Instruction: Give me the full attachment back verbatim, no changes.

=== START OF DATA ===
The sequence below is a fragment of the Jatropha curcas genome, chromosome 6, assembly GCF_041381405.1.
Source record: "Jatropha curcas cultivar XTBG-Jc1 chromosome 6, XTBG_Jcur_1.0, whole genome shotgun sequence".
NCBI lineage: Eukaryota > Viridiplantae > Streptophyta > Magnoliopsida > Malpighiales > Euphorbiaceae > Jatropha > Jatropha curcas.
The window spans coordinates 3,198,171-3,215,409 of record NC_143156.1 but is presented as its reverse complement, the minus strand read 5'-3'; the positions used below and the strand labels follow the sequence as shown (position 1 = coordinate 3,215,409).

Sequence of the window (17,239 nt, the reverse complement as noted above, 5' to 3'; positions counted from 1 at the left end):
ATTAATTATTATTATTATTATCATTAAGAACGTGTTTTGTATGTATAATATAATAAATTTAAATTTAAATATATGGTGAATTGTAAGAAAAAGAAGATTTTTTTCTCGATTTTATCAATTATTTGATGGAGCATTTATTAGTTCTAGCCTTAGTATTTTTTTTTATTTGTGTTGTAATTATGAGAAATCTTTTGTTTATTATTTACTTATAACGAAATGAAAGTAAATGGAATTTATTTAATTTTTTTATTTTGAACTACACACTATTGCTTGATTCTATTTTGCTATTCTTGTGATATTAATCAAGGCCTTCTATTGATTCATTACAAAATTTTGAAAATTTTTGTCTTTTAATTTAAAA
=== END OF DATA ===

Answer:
The sequence below is a fragment of the Jatropha curcas genome, chromosome 6, assembly GCF_041381405.1.
Source record: "Jatropha curcas cultivar XTBG-Jc1 chromosome 6, XTBG_Jcur_1.0, whole genome shotgun sequence".
NCBI lineage: Eukaryota > Viridiplantae > Streptophyta > Magnoliopsida > Malpighiales > Euphorbiaceae > Jatropha > Jatropha curcas.
The window spans coordinates 3,198,171-3,215,409 of record NC_143156.1 but is presented as its reverse complement, the minus strand read 5'-3'; the positions used below and the strand labels follow the sequence as shown (position 1 = coordinate 3,215,409).

Sequence of the window (17,239 nt, the reverse complement as noted above, 5' to 3'; positions counted from 1 at the left end):
ATTAATTATTATTATTATTATCATTAAGAACGTGTTTTGTATGTATAATATAATAAATTTAAATTTAAATATATGGTGAATTGTAAGAAAAAGAAGATTTTTTTCTCGATTTTATCAATTATTTGATGGAGCATTTATTAGTTCTAGCCTTAGTATTTTTTTTTATTTGTGTTGTAATTATGAGAAATCTTTTGTTTATTATTTACTTATAACGAAATGAAAGTAAATGGAATTTATTTAATTTTTTTATTTTGAACTACACACTATTGCTTGATTCTATTTTGCTATTCTTGTGATATTAATCAAGGCCTTCTATTGATTCATTACAAAATTTTGAAAATTTTTGTCTTTTAATTTAAAA